4. The Catholic voter must evaluate candidates according to the model of Christ, who came to serve, not to be served. They must look for the realization of Gospel values in the lives, words and deeds of those desirous of public office, realizing that there are no perfect candidates. There is a crucial difference between one who has been wrong in the past and is willing to amend his ways, and one who exhibits stubbornness and obstinacy.
5. Surveys and polls show trends, and they are as limited as the methodology that is used to conduct them. The Catholic therefore cannot make his or her choice depend on who is topping or trailing in the polls and surveys. There is a vocation to authenticity: the Spirit-inspired courage and determination to make decisions for ourselves, setting ourselves free from “trends” and “herds”, to do what is right and to choose who is right!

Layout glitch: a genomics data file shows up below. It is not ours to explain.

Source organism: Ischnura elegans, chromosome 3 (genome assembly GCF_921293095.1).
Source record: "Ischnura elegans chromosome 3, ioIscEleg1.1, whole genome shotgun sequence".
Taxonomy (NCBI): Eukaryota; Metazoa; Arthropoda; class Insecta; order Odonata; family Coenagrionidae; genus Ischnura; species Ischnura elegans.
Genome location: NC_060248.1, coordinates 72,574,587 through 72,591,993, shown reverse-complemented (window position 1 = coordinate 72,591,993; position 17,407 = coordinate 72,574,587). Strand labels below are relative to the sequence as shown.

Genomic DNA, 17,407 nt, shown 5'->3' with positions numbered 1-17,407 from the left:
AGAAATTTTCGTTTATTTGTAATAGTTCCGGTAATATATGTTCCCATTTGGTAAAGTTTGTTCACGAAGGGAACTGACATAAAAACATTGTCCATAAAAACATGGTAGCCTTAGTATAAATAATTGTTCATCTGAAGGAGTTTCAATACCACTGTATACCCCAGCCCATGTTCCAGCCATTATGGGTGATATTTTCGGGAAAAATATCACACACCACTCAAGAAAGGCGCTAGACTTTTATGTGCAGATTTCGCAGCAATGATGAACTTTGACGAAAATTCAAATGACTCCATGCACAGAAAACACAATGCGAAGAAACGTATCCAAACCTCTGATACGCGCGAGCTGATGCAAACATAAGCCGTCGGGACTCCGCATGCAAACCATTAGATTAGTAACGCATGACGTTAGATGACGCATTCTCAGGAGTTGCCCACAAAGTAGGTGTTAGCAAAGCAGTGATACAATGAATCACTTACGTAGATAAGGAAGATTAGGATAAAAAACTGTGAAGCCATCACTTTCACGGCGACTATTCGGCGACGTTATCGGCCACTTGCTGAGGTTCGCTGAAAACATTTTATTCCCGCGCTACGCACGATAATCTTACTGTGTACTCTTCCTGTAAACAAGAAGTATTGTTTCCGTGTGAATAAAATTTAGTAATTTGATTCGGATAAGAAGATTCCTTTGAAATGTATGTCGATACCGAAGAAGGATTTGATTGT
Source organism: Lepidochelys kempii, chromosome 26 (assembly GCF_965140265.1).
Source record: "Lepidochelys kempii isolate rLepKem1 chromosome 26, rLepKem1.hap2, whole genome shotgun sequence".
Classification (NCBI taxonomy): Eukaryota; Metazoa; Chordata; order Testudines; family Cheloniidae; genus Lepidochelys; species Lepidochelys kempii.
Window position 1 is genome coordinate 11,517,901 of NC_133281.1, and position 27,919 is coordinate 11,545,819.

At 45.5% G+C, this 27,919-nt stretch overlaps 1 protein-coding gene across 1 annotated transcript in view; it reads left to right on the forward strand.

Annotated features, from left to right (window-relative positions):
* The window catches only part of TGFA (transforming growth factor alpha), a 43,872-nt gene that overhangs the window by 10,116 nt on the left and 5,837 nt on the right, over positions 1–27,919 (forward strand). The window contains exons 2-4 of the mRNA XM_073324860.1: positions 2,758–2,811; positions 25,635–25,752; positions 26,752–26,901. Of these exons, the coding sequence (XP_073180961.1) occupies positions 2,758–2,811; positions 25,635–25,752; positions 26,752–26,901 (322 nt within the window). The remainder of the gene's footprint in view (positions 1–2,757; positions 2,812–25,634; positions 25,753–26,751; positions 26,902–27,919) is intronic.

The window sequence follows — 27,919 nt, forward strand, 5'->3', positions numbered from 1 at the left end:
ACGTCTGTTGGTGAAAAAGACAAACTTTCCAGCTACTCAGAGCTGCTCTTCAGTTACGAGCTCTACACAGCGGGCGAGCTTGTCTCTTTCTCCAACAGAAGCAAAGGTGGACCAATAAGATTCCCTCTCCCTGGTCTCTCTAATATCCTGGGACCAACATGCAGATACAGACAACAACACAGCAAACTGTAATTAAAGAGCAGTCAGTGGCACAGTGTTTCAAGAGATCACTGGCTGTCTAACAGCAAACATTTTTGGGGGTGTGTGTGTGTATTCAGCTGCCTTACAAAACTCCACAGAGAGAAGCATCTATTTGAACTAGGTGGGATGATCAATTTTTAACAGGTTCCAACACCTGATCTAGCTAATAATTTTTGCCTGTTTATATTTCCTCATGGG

6. A Catholic cannot support a candidate who vows to wipe out religion from public life. While we expect every public officer to give life to the constitutional posture of “benevolent neutrality” in respect to the attitude of the State towards religion, the Catholic voter cannot and should not lend his support to any candidate whose ideology binds him or her to make of the Philippines a secular state that has no tolerance for religion in its public life.
7. Similarly, a Catholic voter cannot, in good conscience, support a candidate whose legislative or executive programs include initiatives diametrically opposed to Church moral teachings on such vital issues as abortion, euthanasia, the return of the death penalty, divorce and the dilution of the character of Christian marriage.
8. A Catholic is not closed to the candidacy of a non-Catholic. In fact, there are worthy candidates from other Christian communities and other religions. Their qualifications and aspirations must be given serious heed by our Catholic voters, their truly helpful plans and visions must be supported.